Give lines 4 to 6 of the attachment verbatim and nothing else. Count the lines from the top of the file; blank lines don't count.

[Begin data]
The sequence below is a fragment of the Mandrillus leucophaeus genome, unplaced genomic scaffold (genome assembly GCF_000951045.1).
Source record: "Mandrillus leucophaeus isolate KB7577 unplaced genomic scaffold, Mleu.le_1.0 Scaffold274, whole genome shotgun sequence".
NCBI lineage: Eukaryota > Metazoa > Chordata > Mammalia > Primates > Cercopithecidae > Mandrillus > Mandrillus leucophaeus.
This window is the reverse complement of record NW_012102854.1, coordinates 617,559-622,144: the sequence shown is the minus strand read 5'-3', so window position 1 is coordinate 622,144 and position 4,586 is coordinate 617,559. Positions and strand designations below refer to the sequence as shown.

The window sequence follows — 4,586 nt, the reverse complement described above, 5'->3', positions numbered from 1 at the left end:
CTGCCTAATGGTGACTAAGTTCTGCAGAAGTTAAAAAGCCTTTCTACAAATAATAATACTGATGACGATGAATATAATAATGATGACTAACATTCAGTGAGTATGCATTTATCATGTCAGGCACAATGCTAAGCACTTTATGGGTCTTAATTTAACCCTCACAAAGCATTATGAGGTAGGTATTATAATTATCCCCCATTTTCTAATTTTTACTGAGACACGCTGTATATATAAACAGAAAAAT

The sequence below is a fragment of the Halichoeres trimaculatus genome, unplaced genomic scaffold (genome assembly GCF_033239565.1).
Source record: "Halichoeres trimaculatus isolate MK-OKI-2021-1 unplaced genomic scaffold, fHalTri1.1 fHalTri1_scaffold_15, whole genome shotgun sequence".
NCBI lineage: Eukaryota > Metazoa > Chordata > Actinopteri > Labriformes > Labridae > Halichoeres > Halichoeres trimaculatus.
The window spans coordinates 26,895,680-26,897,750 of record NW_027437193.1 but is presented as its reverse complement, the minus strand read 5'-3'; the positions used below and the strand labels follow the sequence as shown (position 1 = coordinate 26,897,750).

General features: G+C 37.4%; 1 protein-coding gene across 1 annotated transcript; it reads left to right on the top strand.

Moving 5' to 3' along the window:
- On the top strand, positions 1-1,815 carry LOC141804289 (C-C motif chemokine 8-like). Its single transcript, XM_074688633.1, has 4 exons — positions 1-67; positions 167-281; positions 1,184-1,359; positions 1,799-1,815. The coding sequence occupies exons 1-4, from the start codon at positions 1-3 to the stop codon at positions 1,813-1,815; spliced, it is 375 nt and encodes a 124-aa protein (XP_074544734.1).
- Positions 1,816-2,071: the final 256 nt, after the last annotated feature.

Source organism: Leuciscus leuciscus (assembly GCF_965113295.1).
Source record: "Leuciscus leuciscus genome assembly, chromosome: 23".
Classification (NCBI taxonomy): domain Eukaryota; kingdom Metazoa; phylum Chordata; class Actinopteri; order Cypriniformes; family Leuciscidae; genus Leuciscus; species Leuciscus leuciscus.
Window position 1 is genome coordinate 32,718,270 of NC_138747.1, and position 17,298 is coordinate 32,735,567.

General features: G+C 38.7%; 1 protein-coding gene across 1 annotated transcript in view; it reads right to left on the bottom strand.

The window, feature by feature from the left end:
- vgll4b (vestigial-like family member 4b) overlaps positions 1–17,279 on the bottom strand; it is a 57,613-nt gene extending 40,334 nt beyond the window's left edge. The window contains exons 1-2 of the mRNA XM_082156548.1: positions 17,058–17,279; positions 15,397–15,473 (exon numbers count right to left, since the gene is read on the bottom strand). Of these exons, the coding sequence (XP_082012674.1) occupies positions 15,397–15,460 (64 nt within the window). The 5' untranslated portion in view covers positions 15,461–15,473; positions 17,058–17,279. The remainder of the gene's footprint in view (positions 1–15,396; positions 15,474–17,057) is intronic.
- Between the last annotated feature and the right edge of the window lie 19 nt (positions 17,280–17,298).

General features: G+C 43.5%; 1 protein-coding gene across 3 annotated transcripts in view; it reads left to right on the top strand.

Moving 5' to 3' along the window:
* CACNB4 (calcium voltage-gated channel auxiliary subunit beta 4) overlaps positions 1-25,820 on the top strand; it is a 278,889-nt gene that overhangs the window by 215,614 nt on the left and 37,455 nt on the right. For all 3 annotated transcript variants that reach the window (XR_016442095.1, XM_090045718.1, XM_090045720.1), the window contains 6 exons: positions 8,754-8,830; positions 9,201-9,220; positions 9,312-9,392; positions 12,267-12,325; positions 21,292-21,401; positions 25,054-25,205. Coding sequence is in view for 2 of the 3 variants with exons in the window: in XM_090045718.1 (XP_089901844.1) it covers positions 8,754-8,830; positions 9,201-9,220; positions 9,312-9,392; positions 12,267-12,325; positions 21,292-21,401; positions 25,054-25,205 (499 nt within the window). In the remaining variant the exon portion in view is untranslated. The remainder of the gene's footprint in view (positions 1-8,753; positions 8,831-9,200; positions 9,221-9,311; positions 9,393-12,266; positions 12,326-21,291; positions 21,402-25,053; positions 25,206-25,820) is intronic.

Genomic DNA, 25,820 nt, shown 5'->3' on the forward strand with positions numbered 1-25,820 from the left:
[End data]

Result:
This window is the reverse complement of record NW_012102854.1, coordinates 617,559-622,144: the sequence shown is the minus strand read 5'-3', so window position 1 is coordinate 622,144 and position 4,586 is coordinate 617,559. Positions and strand designations below refer to the sequence as shown.

The window sequence follows — 4,586 nt, the reverse complement described above, 5'->3', positions numbered from 1 at the left end:
CTGCCTAATGGTGACTAAGTTCTGCAGAAGTTAAAAAGCCTTTCTACAAATAATAATACTGATGACGATGAATATAATAATGATGACTAACATTCAGTGAGTATGCATTTATCATGTCAGGCACAATGCTAAGCACTTTATGGGTCTTAATTTAACCCTCACAAAGCATTATGAGGTAGGTATTATAATTATCCCCCATTTTCTAATTTTTACTGAGACACGCTGTATATATAAACAGAAAAAT